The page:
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How is it done?
Important steps to get started.

  1. Read carefully the EUPASMOS Manual of Operations;
  2. Make sure you have all the necessary material to implement the project (translated and validated questionnaires, material for anthropometric data collection, and accelerometers);
  3. If questionnaires are not validated in your country language, develop a validation process as described in the EUPASMOS Manual of Operations (Chapter 2.7. Methodological process for the 1st phase);
  4. In order to ensure a large, representative, and sufficiently heterogeneous sample, its important to develop contacts with a wide range of institutions, and involve hard-to-reach groups, Public organizations (national governmental national statistic bureaus, national, regional and local public authorities), schools and universities, corporations bodies, and firms, NGOs, nursing homes, day care centres (for elderly citizens), and individual participants could be contacted; social media could be a relevant support to disseminate the project and increase sample size;
  5. Create an objective plan and a concrete timeline to implement the survey and collect data;
  6. Before start data collection, train all team members regarding the methodology procedures;
  7. Before start data collection, ensure that all the measurement instruments, questionnaires (online, preferably) and validated accelerometers are available;
  8. Regarding accelerometers, the delivery and fitting to the participants should be done personally by a team member. Make sure that participants have no doubts about any technical procedure to be developed during the 7-day monitoring period;
  9. After this 7-day monitoring period, ensure all the necessary conditions to receive the accelerometers and download the data. Additional questionnaires can be also applied at this moment.

Methods

SAMPLE SIZE AND REPRESENTATIVENESS

Age, sex, and socio-economic status are relevant determinants for sedentary behavior, physical activity levels and sport participation. The number of participants included in the sample should consider the country's total population and their distribution at the different country regions, taking also into account age, sex, and socio-economic status.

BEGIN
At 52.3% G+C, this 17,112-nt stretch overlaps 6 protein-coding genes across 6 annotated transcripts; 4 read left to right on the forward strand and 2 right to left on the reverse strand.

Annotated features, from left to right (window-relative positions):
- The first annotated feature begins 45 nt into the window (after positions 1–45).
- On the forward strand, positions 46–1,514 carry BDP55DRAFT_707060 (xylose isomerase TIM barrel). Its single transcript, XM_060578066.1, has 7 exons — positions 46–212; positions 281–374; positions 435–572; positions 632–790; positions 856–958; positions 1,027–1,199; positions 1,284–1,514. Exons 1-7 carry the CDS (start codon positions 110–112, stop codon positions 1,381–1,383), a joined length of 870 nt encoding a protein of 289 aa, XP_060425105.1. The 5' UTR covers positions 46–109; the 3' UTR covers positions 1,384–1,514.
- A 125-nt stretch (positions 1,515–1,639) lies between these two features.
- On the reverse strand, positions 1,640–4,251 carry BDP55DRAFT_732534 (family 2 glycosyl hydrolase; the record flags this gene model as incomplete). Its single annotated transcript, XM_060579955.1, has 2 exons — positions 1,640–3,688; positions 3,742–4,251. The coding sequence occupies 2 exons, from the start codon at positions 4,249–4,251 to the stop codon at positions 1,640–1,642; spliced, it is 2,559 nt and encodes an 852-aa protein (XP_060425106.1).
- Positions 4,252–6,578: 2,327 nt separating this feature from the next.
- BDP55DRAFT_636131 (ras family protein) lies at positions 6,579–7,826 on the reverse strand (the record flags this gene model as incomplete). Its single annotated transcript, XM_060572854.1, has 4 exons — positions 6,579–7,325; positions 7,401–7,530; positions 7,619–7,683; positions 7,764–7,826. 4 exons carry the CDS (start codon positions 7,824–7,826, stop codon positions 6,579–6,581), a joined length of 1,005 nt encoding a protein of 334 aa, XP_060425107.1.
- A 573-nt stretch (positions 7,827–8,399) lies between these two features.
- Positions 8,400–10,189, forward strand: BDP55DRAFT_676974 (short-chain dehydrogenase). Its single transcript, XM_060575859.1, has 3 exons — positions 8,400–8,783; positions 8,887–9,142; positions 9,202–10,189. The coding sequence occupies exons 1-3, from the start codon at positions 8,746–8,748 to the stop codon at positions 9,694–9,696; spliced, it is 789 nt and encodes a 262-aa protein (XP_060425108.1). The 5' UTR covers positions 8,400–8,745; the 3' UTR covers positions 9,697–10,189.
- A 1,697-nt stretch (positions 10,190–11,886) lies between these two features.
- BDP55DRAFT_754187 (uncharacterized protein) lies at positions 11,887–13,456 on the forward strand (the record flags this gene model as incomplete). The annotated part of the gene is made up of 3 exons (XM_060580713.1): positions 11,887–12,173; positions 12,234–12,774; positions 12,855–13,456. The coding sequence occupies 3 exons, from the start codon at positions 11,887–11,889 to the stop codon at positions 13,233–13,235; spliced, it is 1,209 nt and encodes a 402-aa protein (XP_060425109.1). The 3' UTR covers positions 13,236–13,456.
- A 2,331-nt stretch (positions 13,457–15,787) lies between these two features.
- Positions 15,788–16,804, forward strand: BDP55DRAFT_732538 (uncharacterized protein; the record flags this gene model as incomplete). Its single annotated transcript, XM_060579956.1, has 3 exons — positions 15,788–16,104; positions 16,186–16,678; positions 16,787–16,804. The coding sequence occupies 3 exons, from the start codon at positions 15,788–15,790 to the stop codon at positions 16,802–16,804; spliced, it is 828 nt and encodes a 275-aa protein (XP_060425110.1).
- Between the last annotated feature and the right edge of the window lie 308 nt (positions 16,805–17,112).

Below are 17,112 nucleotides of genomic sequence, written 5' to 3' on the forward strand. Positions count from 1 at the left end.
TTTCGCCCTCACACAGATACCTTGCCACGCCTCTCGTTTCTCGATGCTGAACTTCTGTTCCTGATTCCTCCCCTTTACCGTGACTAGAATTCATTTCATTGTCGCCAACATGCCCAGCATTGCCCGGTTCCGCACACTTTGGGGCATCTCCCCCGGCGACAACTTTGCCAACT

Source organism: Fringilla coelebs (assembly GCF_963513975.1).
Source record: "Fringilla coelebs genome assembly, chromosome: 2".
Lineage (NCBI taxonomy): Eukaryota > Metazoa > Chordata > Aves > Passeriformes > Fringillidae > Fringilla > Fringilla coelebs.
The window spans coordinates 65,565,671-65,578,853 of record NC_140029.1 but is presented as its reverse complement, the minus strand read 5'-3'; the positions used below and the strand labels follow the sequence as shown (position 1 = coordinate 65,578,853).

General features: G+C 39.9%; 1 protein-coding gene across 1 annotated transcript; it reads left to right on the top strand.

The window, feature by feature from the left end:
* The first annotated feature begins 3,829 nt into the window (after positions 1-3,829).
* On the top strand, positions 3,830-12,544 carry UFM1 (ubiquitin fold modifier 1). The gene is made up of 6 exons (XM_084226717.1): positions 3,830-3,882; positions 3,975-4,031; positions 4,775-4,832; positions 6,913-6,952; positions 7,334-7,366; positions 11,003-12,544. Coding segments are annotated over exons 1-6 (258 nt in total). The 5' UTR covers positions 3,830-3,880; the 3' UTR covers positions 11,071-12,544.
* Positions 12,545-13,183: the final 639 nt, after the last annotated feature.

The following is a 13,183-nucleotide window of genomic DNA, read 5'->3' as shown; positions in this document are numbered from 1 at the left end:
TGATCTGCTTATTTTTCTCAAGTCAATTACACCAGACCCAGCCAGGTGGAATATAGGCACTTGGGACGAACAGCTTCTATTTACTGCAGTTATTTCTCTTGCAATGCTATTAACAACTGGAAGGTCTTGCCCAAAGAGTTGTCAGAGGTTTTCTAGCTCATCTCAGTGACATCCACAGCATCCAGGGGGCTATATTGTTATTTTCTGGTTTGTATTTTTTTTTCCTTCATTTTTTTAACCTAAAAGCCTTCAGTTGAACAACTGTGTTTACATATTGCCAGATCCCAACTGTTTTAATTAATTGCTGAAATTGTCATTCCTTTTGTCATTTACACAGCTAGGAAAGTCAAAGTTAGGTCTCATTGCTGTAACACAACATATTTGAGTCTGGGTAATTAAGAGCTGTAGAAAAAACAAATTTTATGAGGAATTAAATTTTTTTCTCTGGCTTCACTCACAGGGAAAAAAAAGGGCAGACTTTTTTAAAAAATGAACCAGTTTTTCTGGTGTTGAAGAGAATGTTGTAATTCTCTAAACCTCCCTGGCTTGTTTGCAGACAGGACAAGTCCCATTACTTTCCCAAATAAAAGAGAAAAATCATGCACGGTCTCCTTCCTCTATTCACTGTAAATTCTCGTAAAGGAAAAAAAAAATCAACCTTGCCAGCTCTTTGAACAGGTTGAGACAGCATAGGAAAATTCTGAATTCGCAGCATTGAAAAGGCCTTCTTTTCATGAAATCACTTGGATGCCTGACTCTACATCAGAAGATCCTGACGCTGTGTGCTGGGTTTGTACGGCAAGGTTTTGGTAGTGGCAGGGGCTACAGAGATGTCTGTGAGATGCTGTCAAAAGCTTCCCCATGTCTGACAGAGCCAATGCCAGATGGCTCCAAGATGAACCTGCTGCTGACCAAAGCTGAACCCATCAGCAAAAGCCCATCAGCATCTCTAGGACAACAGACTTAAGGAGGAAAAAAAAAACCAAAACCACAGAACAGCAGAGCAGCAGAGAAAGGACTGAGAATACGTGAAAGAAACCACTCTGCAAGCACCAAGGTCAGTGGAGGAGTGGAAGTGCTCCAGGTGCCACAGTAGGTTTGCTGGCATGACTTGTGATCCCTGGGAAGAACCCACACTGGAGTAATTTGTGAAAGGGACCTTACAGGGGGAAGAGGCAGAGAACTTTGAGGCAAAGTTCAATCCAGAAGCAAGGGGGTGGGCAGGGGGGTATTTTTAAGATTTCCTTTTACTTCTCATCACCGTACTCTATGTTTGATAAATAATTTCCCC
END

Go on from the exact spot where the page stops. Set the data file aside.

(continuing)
• At national level surveys, aim to include a sample of, at least, 1000 individuals;
  • Sample distribution should be adjusted according to the country population distribution:
    // Sex (e.g. 50% men/50% women);
    // Age groups (18-34, 35-49, 50-64, and >65 years-old);
    // Socio-economic status;
  • Aim to include adults and older adults, people with locomotor disabilities, and pregnant women;

Legend: Example of a sample distribution.

Participants codification

Participants codification is a relevant step in this data collection process. The EUPASMOS Manual of Operation (Chapter 2.2. Participants’ codification) clearly describes an example to organize this task.

ANTHROPOMETRIC DATA

Weight, height, waist and hip circumference should be measured according to standardized procedures described in the EUPASMOS Manual of Operations (Chapter 2.3. Anthropometric data).

QUESTIONNAIRES
  1. Check if there is a translated version of the survey questionnaires in the corresponding language of your country;
  2. If possible, prepare the questionnaire application using a digital support platform complying with GDPR;